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Wednesday, June 3, 2015

Transforming Learning Through Student Content Creation

This week I am hosting some guest bloggers. This is a guest post from Adam Schoenbart.

Students must create. That’s my big epiphany this year. Learning is better, more fun, and more memorable when you make something that lasts.

I used to spend hours carefully grading and commenting on student work, only to have my feedback lost in the black hole of their backpacks. Sure, my students left class with new learning and skills, but my comments were left crumpled and ignored, and my assessments lost meaning. In the past two years, a lot has changed in my classroom because I realized the transformative power of Google Apps for Education. With Google Communities, students could now participate in conversations that extended beyond the classroom and period. Classes could research, share, write, and revise seamlessly. Students’ learning was in their own hands; instead of the Jedi master instructing young padawans, we learned together.

I thought this would solve my earlier woes, but somehow Google Drive’s organization didn’t work for some students. Instead of losing the work in their backpacks, they misplaced untitled documents, ignored online comments, or even worse, moved files to Trash. I knew I had a problem that technology alone couldn’t solve. Maya Angelou said, “Do the best you can until you know better. Then, when you know better, do better.” I knew I had do better to engage students in the process of learning and make the products matter, in and out of my classroom.

Inspired by ideas like project based learning and #20Time, I decided to take a stand against “Google-able questions.” Instead of students only finding information and curating content, they needed to create the learning for themselves. Our students live in a world of Web 2.0, social media, and content creation, and I needed to bring this into their learning.

And together, we did. Halfway through this school year, I explained that we will no longer produce work that is forgettable and can be left in a backpack. Instead, we will create content that we can be proud of, will remember, and will help each other learn. I wanted to push students to develop more meaningful and diverse skills to prepare them for their futures by creating work that matters to them. To do this, we needed to produce for an audience; all learning was now public to the world. Suddenly, the learning was visible, the technology was more purposeful and complex, and class was more fun. Students’ work wasn’t hidden in their notebooks, but shared, produced, and even live-streamed, like the argument videos below.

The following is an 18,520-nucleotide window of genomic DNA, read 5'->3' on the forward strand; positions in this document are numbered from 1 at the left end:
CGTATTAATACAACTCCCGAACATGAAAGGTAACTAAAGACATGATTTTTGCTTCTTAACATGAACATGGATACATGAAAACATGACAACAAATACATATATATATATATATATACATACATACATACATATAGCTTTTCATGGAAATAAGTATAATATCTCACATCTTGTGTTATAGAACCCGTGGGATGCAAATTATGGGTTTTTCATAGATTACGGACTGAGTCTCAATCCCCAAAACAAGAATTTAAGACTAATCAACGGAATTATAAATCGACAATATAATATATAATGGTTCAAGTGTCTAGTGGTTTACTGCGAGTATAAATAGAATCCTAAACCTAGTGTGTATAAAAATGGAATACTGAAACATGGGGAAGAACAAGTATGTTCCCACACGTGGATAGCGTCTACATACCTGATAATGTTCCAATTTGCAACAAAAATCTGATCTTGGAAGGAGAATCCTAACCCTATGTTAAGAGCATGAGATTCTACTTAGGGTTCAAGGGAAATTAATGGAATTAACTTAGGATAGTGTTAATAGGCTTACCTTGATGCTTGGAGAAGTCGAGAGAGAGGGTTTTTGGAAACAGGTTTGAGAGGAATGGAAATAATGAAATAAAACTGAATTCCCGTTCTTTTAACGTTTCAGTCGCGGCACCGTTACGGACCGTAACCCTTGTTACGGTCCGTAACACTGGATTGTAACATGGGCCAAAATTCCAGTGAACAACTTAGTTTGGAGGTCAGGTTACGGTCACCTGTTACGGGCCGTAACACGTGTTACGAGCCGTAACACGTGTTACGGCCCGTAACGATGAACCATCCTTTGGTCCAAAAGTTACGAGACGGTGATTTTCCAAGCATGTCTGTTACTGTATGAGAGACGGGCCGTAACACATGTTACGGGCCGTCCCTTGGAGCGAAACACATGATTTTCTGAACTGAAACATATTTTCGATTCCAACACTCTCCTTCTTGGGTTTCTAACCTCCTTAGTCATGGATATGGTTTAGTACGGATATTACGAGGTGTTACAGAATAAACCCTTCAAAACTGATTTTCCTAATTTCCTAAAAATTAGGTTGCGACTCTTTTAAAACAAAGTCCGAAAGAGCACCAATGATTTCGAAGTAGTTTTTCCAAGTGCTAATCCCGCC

It was a big and challenging shift at first. I gave my students self-directed time and freedom to play with and practice a variety a Web 2.0 tools, which they used to present a synthesis argument assignment. Then, they applied these skills to book review projects, creating audio or visual book reviews and trailers. I had more fun watching these than anything else this year. Find all of the results here with some highlights in Yoo Shin’s infographic, Elliot’s EMaze, and Gabby’s Divergent trailer (below), which made me laugh.


In my classroom, creation is the future. Students are learning more, developing new skills, and having more fun. It also forced me to step back and put the trust in my students’ hands. And so far, most rose to the challenge. As we end the school year, students are wrapping up #20Time Projects, which I hope will celebrate the success of student choice, voice, and creation. Reflecting back, I look towards summer with pride, hope, and excitement for the positive impact that creation has brought to my students’ learning. And I can’t wait to do better next year.

Adam Schoenbart is a high school English teacher, Google Education Trainer, and EdD candidate in Educational Leadership. He teaches grades 10-12 in a 1:1 Chromebook classroom at Ossining High School in Westchester County, NY. His work and teaching focuses on best practices of educational technology for active student-centered learning and engagement. Adam received the 2014 LHRIC Teacher Pioneer Award and is a frequent conference presenter in the NY/NJ area. He is the co-creator of the crowdsourced #edtech events calendar, EdTechCalNYNJ, and he blogs about his work and teaching at The SchoenBlog. Connect with Adam on Twitter @MrSchoenbart to continue the conversation.